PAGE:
In recent years costs of production have fallen and the web has emerged as a mainstream educational distribution medium. The seamless combination of digital video with other tools offers an opportunity to experiment with video as a focus for networked learning. However there is an acute lack of pedagogic resources, research and evaluation on the use of video streaming for teaching and learning.
The pedagogical challenge faced by teaching staff and practitioners is not only to choose the appropriate streaming technology but also to design meaningful learning events. This conceptual framework seeks to provide a practical decision tool to help teaching staff and practitioners with the pedagogic design and development of video streaming resources for online learning.
Our aim is to provide a way of understanding the role of video as it changes from a presentation tool to a focus for networked learning. Willmot, P. Abstract : Digital storytelling involves combining narrative with digital content to create a short movie. Digital stories can include interactive movies with highly produced audio and visual effects or presentation slides with narration or music.
Some learning theorists believe that as a pedagogical technique, storytelling can be effectively applied to nearly any subject.
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Constructing a narrative and communicating it effectively require one to think carefully about the topic and the audience's perspective. Each brief focuses on a single practice or technology and describes what it is, where it is going, and why it matters to teaching and learning.
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Burmark, L. Jakes, D. Capturing stories, capturing lives: An introduction to digital story-telling. Abstract : This case study describes the design and development of an attractive new resource to encourage STEM academics to incorporate video reporting into their student-centred learning activities. The package shows examples of existing good practice and points the way to success.
The innovation has been trialled in several different formats covering a variety of subjects at Loughborough and Sheffield Hallam universities and subsequently discussed and evaluated by the STEM community at specialist events. Shepard, R. Abstract : This book collects some of the most exciting pioneering work in perceptual and cognitive psychology.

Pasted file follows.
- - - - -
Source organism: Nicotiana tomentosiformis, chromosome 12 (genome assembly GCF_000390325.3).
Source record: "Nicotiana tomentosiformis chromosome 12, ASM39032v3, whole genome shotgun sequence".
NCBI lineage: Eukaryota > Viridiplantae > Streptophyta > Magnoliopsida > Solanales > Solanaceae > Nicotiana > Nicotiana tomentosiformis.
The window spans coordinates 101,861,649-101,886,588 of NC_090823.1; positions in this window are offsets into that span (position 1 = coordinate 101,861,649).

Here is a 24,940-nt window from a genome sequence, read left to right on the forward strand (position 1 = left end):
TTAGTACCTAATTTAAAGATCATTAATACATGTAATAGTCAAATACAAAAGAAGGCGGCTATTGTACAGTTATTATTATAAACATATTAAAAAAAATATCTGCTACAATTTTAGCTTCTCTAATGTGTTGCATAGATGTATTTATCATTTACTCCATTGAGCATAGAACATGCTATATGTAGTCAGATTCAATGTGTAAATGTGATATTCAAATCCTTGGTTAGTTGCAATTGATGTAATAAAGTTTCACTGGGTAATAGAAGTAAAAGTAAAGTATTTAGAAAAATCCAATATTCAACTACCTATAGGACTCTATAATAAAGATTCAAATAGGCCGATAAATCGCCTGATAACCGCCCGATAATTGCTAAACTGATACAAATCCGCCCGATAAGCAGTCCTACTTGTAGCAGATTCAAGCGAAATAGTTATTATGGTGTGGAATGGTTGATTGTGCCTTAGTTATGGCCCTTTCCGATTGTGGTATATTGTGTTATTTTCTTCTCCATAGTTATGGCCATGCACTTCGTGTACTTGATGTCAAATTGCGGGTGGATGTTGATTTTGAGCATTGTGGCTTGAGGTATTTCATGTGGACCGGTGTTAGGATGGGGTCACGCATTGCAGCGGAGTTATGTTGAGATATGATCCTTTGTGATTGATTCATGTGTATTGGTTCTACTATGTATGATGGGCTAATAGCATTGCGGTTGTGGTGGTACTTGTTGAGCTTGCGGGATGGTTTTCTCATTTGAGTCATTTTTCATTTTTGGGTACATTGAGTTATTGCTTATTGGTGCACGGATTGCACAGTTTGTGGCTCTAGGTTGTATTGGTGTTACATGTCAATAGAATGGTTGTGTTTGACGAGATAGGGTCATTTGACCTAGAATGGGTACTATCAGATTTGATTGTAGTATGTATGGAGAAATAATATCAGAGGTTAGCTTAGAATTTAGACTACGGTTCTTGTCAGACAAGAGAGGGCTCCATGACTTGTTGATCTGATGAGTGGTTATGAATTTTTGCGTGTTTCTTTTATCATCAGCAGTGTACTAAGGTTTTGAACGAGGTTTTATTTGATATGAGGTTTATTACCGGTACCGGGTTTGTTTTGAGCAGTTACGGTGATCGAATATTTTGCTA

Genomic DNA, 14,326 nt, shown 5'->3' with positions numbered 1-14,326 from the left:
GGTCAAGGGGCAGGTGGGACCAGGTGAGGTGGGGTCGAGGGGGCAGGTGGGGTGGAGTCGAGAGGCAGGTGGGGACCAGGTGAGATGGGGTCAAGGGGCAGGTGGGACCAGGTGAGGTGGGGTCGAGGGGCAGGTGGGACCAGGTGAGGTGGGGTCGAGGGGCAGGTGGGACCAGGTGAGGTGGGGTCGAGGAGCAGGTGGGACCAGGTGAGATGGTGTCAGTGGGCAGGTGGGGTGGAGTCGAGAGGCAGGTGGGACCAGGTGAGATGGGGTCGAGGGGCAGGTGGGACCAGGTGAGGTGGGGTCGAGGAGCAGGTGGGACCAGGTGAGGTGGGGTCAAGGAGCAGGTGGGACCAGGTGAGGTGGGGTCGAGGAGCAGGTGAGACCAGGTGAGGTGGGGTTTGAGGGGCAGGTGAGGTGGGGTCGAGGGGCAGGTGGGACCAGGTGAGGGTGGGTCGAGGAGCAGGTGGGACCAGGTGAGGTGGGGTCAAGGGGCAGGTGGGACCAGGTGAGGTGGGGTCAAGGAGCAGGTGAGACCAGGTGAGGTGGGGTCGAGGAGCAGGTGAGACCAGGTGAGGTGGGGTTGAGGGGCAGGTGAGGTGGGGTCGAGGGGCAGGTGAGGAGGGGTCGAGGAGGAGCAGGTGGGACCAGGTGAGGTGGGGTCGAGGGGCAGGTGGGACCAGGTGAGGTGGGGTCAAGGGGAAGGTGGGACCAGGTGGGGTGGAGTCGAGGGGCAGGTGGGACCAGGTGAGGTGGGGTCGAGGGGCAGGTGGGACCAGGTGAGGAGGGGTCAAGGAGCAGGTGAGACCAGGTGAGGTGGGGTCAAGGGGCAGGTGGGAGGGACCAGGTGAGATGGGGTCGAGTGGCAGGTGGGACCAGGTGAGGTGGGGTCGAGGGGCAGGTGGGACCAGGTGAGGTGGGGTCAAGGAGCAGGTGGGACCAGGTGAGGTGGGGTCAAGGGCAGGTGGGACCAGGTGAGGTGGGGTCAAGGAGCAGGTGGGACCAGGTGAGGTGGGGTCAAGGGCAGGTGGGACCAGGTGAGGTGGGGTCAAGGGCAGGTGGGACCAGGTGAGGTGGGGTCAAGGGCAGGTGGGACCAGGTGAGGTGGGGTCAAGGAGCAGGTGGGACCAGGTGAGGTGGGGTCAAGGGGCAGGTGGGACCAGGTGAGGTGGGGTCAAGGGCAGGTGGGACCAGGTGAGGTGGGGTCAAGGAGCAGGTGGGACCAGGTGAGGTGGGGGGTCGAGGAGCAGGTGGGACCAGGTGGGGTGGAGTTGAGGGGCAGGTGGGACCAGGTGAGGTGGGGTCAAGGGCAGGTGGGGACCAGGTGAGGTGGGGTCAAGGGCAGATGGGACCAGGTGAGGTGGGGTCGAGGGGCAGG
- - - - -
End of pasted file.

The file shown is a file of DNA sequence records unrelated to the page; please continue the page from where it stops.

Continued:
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The authors' quantitative approach to the study of mental images and their representation is clearly depicted in this invaluable volume of research which presents, interprets, evaluates, and extends their work. The selections are preceded by a thorough review of the history of their experiments, and all of the articles have been updated with reviews of the current literature. The book's first part focuses on mental rotation; the second includes other, more complex transformations and sequences of transformations.
Shepard is Professor of Psychology, Stanford University. Lynn A. Cooper is Professor of Psychology, University of Arizona. A Bradford Book. Mayer, R.
Abstract : In three experiments, students read expository passages concerning how scientific devices work, which contained either no illustrations control , static illustrations of the device with labels for each part parts , static illustrations of the device with labels for each major action steps , or dynamic illustrations showing the "off" and "on" states of the device along with labels for each part and each major action parts-and-steps. Results indicated that the parts-and-steps but not the other illustrations consistently improved performance on recall of conceptual but not nonconceptiual information and creative problem solving but not verbatim retention , and these results were obtained mainly for the low prior-knowledge rather than the high prior-knowledge students.
The cognitive conditions for effective illustrations in scientific text include appropriate text, tests, illustrations, and learners. Of particular interest is how students use variable speed playback VSP abilities now available in their players. The research study aimed to understand what relationship if any did students perceive existed among their particular viewing habits, playback speed of video lectures, and their learning? Streaming media-based instruction continues to grow in volume and accessibility. Many inexpensive products on the market today help create and distribute educational and training presentations.